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Poughkeepsie, NY… Dutchess County Executive Marcus J. Molinaro has signed the County Legislature’s resolution to adopt Dutchess County’s local solid waste management plan, Rethinking Waste. The County Legislature voted to adopt the plan last week at their April board meeting. Rethinking Waste is a ten-year plan focused on significantly increasing the amount of material recycled in Dutchess County in order to decrease the total amount of waste. The plan calls to almost triple the current recycling rate, increasing total recycling to nearly 60% by 2022.
County Executive Molinaro said, “For the first time, Dutchess County has established a clear policy for solid waste management. The Rethinking Waste plan moves us toward an aggressive, yet achievable goal to increase our recycling rate to nearly 60% by 2022, and provides us a working blueprint for the next ten years. There are clear ecological and economic benefits for all of our residents to increase recycling and we are focused on realizing those benefits.”
Recycling has been the law in Dutchess County since 1990 for both residents and businesses, yet the overall recycling volume has been stagnant, with only an estimated 23% of materials recycled. Rethinking Waste provides more than 100 specific tasks and objectives to increase the recycling rate including recycling education and promotion through public presentations, website information, events and more. The plan will be implemented by the Division of Solid Waste Management, which was established last year by County Executive Molinaro under the direction of Deputy Commissioner Lindsay Carille.
Ms. Carille noted, “Recycling is easier than ever before and the number of recyclable materials has greatly increased, so with increased awareness, we are hopeful that all of our residents will make recycling a habit.”
Dutchess County Legislator Benjamin Traudt, Chairman of the Environment Committee, looks forward to meeting and surpassing the recycling goals of the Rethinking Waste plan. “Going from a 23% recycling rate to 60% in ten years is a lofty goal, but we can definitely achieve it. With much of the County recycling through the ease of single stream, and the programs available to keep hazardous materials out of the waste stream, I believe we will end up doing better than 60% by 2022,” said Legislator Traudt.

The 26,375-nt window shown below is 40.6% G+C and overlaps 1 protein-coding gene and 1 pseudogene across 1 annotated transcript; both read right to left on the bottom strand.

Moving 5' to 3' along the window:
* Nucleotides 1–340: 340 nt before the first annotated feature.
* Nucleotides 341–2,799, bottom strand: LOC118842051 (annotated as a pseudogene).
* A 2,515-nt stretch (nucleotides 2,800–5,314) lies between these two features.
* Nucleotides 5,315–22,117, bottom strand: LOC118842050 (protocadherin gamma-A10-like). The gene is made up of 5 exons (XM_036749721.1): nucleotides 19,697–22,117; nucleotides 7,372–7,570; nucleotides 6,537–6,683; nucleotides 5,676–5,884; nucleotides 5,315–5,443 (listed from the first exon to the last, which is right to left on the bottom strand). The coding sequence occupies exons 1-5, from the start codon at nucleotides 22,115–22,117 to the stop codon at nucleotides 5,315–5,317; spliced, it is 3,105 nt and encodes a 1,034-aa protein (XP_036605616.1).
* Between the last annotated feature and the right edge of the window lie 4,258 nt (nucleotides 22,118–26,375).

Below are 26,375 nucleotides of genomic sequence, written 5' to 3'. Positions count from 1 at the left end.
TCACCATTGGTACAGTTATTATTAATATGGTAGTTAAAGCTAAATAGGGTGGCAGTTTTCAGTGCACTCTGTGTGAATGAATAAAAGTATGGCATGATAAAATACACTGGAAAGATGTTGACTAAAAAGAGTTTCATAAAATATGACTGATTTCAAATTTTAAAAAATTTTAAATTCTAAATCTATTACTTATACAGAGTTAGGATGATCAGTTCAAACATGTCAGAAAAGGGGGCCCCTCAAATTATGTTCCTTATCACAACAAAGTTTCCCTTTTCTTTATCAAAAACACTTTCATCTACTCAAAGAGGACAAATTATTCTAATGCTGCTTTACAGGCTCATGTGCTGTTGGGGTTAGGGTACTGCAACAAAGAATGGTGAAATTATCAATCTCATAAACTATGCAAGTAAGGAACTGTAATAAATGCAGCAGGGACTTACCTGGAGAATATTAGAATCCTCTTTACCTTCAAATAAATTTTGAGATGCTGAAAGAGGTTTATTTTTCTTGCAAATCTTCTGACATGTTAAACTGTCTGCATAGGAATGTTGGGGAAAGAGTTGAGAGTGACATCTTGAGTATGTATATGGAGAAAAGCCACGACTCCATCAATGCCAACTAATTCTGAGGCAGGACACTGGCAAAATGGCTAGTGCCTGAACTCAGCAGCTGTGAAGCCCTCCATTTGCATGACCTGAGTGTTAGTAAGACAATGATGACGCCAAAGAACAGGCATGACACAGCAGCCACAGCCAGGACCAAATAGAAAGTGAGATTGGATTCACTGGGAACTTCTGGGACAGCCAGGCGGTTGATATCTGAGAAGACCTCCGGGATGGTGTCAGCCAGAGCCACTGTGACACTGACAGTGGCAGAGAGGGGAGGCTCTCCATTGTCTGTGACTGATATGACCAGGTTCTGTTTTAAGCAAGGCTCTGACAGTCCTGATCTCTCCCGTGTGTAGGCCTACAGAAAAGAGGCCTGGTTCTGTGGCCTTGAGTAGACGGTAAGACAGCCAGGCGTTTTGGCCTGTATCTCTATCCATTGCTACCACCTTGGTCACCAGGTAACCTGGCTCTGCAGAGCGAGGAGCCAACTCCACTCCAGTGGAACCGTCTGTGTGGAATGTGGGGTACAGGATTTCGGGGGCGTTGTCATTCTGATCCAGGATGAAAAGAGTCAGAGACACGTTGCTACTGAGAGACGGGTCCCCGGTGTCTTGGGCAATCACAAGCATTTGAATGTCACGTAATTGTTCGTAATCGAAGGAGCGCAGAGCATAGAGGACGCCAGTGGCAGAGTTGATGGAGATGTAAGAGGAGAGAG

Currently, more than over 190,000 tons of materials are disposed of each year in Dutchess County. Although the Rethinking Waste plan seeks to achieve a significant increase in recycling, there will still be solid waste that must be addressed with a sound management plan. The plan relies on the continued use of the Dutchess County Resource Recovery Agency’s Waste to Energy facility for the environmentally sound disposal of solid waste. The Waste to Energy facility began operating in the late 1980s to prevent the continued use of local landfills as well as the creation of new ones. The Waste to Energy facility converts waste to useable electricity in a safe and responsible manner that is closely monitored and regulated by the Environmental Protection Agency and as a result, there are no active landfills currently in Dutchess County.
Dutchess County Government has worked directly with the DCRRA to get the Waste to Energy facility operating more efficiently. In 2012, the County budget included $4 million for the Net Service Fee (the RRA’s operating deficit between expenses and revenues.) For the 2013 county budget, that cost is down to $2 million budgeted for the Net Service Fee. The goal is to see the Net Service Fee completely eliminated in the next two years as a new management agreement for the facility’s operations is put in place. The terms and conditions of the management agreement that DCRRA currently has with the plant operator was originally written and signed in the 1980s and was very one-sided - benefiting the plant operator with a significant share of all revenues while most expenses are the responsibility of the RRA. The new management agreement seeks to modify the current client/vendor relationship to create a mutually beneficial partnership.
“As we increase the amount of materials that are recycled in our county and get our residents more active in composting yard and food waste and finding new ways to reuse materials, we will decrease the volume going to the waste-to-energy facility and lessen our reliance on it. This will open new opportunities for other uses for the facility such as making it available to other local counties who rely on landfills to dispose of waste,” said Deputy Commissioner of Solid Waste Management Lindsay Carille.
The Rethinking Waste plan will now be sent to the New York State Department of Environmental Conservation for final approval. Dutchess County Legislature Chairman Robert Rolison said, “I commend everyone involved in this process for their valuable input, including NYS DEC who provided expert advice and recommendations while crafting this plan.”
To learn more about the Rethinking Waste plan and recycling efforts in Dutchess County, go to https://www.dutchessny.gov/Departments/Solid-Waste-Management.htm.
The specific tasks and objectives of the plan can be found on pages 102 to 104.